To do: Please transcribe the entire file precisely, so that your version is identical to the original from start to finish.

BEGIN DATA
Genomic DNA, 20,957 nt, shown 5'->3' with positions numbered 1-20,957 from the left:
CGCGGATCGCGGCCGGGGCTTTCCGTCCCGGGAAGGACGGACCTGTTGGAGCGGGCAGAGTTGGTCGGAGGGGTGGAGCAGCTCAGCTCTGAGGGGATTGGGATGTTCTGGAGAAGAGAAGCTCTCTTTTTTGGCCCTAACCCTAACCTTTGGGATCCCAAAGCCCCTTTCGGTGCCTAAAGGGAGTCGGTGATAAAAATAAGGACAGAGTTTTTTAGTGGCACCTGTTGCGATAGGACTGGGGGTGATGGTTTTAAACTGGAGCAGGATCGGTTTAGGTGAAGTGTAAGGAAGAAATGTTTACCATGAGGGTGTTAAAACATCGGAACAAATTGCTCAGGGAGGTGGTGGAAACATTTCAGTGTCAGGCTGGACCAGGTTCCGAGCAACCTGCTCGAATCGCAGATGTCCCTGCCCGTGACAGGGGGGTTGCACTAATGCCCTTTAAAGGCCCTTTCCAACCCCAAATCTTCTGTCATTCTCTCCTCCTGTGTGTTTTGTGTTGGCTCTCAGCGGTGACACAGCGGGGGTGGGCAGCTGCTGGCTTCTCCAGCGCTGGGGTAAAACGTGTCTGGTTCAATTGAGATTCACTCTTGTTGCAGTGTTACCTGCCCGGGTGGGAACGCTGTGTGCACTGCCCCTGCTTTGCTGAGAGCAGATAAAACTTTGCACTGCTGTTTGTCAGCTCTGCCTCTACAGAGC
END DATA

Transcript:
Genomic DNA, 20,957 nt, shown 5'->3' with positions numbered 1-20,957 from the left:
CGCGGATCGCGGCCGGGGCTTTCCGTCCCGGGAAGGACGGACCTGTTGGAGCGGGCAGAGTTGGTCGGAGGGGTGGAGCAGCTCAGCTCTGAGGGGATTGGGATGTTCTGGAGAAGAGAAGCTCTCTTTTTTGGCCCTAACCCTAACCTTTGGGATCCCAAAGCCCCTTTCGGTGCCTAAAGGGAGTCGGTGATAAAAATAAGGACAGAGTTTTTTAGTGGCACCTGTTGCGATAGGACTGGGGGTGATGGTTTTAAACTGGAGCAGGATCGGTTTAGGTGAAGTGTAAGGAAGAAATGTTTACCATGAGGGTGTTAAAACATCGGAACAAATTGCTCAGGGAGGTGGTGGAAACATTTCAGTGTCAGGCTGGACCAGGTTCCGAGCAACCTGCTCGAATCGCAGATGTCCCTGCCCGTGACAGGGGGGTTGCACTAATGCCCTTTAAAGGCCCTTTCCAACCCCAAATCTTCTGTCATTCTCTCCTCCTGTGTGTTTTGTGTTGGCTCTCAGCGGTGACACAGCGGGGGTGGGCAGCTGCTGGCTTCTCCAGCGCTGGGGTAAAACGTGTCTGGTTCAATTGAGATTCACTCTTGTTGCAGTGTTACCTGCCCGGGTGGGAACGCTGTGTGCACTGCCCCTGCTTTGCTGAGAGCAGATAAAACTTTGCACTGCTGTTTGTCAGCTCTGCCTCTACAGAGC